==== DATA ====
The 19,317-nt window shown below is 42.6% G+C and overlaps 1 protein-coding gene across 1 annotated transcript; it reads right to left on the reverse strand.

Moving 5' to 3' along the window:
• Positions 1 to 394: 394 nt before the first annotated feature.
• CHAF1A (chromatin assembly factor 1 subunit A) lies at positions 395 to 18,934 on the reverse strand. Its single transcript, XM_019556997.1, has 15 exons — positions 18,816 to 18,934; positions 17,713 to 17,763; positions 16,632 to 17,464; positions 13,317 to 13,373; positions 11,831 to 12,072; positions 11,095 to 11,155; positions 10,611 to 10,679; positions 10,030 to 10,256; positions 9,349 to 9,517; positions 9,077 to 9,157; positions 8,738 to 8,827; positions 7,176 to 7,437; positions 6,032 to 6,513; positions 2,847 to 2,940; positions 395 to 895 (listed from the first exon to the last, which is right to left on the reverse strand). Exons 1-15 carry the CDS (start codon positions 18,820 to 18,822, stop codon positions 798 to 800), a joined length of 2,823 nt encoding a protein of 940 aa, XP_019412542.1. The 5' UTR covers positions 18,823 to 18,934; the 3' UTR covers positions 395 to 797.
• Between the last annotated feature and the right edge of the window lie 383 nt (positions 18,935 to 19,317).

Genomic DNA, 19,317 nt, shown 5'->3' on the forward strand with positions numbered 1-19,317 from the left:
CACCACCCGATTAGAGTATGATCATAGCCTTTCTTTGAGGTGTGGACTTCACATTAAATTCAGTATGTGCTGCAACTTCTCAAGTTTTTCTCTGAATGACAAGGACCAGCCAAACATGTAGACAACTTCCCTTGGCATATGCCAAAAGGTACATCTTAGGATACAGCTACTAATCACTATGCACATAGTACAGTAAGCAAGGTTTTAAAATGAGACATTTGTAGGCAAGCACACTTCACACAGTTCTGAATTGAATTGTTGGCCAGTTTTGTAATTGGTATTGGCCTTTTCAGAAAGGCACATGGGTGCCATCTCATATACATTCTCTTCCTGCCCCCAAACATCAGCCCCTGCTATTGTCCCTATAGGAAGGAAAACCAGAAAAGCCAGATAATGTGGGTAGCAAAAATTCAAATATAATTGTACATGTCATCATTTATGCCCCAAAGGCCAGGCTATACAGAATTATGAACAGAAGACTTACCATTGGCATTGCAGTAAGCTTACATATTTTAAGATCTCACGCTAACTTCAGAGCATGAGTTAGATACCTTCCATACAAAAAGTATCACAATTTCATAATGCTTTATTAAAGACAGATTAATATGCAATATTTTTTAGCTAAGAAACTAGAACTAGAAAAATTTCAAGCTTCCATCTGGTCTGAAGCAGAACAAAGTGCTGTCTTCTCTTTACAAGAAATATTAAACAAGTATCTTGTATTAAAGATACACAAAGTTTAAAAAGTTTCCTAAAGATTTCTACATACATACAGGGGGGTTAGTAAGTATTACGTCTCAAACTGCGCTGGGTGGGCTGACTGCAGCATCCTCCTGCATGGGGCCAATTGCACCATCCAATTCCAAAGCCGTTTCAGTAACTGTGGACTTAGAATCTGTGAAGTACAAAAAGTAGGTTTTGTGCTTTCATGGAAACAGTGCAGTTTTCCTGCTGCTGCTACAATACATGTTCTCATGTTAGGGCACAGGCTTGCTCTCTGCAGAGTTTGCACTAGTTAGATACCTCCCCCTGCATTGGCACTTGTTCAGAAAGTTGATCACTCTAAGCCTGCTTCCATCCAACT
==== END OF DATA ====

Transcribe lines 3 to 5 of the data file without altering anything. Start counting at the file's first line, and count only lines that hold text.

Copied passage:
• Positions 1 to 394: 394 nt before the first annotated feature.
• CHAF1A (chromatin assembly factor 1 subunit A) lies at positions 395 to 18,934 on the reverse strand. Its single transcript, XM_019556997.1, has 15 exons — positions 18,816 to 18,934; positions 17,713 to 17,763; positions 16,632 to 17,464; positions 13,317 to 13,373; positions 11,831 to 12,072; positions 11,095 to 11,155; positions 10,611 to 10,679; positions 10,030 to 10,256; positions 9,349 to 9,517; positions 9,077 to 9,157; positions 8,738 to 8,827; positions 7,176 to 7,437; positions 6,032 to 6,513; positions 2,847 to 2,940; positions 395 to 895 (listed from the first exon to the last, which is right to left on the reverse strand). Exons 1-15 carry the CDS (start codon positions 18,820 to 18,822, stop codon positions 798 to 800), a joined length of 2,823 nt encoding a protein of 940 aa, XP_019412542.1. The 5' UTR covers positions 18,823 to 18,934; the 3' UTR covers positions 395 to 797.
• Between the last annotated feature and the right edge of the window lie 383 nt (positions 18,935 to 19,317).